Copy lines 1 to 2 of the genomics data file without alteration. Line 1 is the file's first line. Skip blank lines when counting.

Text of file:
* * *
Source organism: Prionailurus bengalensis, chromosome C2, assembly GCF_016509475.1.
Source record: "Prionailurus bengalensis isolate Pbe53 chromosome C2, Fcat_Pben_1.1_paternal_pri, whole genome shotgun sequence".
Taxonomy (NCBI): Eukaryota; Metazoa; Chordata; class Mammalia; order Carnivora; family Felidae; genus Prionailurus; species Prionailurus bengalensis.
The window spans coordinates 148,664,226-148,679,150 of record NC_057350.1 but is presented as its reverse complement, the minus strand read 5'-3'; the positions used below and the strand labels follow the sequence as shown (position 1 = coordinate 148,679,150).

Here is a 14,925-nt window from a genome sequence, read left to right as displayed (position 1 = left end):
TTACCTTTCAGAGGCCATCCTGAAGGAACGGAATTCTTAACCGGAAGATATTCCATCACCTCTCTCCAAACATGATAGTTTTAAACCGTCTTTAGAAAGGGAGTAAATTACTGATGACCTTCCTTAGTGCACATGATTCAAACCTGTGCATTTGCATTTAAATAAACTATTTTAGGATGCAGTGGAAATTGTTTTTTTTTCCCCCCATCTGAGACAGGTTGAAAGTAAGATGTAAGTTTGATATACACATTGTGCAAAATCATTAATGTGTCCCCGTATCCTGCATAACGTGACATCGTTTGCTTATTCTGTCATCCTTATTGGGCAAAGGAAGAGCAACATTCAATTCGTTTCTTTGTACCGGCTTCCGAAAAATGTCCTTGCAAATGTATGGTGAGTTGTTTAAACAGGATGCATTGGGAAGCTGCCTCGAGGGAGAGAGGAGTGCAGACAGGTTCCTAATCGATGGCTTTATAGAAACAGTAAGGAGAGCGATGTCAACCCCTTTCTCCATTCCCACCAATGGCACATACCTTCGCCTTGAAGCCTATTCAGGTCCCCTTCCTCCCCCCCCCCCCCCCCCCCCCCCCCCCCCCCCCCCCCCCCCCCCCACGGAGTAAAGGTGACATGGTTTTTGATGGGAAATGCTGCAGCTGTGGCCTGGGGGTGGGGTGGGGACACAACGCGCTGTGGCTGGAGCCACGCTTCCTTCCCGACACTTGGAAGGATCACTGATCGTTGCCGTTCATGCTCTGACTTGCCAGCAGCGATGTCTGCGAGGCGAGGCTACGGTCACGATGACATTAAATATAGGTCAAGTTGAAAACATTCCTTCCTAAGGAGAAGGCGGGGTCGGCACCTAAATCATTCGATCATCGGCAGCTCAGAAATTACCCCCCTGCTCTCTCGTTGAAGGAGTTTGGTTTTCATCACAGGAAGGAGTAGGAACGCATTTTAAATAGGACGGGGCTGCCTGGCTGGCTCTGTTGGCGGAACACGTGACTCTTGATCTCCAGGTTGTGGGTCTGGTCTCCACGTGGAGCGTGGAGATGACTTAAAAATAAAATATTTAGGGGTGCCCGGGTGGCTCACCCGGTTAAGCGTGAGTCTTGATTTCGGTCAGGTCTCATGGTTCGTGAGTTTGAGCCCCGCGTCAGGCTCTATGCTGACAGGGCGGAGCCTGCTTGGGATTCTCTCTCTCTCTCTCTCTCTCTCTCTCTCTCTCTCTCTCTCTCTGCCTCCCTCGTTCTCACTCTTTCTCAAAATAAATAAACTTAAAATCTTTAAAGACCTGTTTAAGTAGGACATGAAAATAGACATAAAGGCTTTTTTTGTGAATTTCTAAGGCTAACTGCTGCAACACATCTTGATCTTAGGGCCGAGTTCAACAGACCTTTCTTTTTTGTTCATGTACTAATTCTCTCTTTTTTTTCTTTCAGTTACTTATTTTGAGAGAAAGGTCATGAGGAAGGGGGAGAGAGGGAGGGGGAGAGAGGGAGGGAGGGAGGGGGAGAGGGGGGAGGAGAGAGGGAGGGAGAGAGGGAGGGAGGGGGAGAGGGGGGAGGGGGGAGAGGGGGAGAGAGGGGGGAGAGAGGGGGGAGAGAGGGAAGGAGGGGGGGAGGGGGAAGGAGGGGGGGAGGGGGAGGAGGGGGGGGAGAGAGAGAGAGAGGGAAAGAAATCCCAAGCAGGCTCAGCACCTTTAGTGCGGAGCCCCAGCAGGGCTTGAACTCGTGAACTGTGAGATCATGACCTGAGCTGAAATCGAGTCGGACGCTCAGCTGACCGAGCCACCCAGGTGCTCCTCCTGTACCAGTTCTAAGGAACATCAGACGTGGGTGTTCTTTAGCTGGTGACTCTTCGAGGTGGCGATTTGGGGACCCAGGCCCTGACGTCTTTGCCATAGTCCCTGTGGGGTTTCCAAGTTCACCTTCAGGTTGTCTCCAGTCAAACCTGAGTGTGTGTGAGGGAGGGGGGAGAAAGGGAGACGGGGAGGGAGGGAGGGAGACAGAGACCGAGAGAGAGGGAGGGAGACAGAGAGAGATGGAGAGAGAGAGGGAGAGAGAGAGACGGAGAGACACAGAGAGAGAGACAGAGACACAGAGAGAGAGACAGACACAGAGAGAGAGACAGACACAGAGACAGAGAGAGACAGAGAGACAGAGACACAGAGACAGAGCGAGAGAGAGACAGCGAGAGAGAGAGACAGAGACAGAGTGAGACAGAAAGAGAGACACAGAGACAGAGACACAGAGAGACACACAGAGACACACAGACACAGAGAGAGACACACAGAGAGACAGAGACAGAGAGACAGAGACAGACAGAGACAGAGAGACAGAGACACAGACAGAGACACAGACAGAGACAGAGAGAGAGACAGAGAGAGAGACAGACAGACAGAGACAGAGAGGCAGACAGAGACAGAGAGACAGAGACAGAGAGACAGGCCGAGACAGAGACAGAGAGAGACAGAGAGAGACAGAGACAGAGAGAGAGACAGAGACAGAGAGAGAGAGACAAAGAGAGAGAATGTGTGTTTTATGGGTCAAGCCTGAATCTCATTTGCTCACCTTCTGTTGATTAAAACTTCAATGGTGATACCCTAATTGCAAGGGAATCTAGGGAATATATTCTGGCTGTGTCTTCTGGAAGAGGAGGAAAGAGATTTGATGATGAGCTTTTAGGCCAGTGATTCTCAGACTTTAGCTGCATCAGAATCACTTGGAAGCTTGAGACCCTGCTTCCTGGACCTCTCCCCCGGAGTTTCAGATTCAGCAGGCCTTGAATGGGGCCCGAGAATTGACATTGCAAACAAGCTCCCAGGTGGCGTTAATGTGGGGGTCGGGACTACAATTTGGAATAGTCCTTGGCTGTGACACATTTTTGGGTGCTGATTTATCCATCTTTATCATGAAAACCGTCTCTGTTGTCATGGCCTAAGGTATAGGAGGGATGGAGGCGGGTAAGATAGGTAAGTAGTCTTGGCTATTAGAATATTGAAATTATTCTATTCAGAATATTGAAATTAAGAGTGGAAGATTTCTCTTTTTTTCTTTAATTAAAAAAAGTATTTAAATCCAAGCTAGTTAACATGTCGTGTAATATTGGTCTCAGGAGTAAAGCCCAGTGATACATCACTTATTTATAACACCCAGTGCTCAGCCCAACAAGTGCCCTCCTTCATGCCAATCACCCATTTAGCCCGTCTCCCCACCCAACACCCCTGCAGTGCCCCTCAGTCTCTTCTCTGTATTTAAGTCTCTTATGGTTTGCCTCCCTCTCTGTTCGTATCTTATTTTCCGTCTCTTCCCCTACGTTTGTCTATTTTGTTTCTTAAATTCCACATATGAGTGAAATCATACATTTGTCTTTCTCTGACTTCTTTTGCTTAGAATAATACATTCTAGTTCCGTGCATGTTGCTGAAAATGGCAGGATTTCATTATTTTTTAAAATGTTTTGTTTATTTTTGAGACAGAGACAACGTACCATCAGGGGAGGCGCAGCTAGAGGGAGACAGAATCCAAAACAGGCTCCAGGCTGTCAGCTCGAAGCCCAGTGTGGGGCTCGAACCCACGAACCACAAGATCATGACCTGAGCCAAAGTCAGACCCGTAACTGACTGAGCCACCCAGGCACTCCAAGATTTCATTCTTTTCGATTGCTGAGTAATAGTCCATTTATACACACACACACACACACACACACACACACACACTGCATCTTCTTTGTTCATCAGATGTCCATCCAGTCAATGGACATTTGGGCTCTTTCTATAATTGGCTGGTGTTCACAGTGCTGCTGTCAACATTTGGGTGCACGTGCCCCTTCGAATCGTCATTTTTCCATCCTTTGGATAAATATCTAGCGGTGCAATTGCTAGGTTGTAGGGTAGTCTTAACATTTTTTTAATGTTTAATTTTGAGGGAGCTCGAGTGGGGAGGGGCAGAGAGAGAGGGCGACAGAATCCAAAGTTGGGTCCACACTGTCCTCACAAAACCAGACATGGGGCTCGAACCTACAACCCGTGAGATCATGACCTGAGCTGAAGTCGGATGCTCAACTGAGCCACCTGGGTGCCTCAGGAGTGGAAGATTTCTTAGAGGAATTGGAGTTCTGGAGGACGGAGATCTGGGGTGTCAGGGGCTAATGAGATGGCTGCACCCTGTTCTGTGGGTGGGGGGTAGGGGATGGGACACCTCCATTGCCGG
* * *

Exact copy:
Source organism: Prionailurus bengalensis, chromosome C2, assembly GCF_016509475.1.
Source record: "Prionailurus bengalensis isolate Pbe53 chromosome C2, Fcat_Pben_1.1_paternal_pri, whole genome shotgun sequence".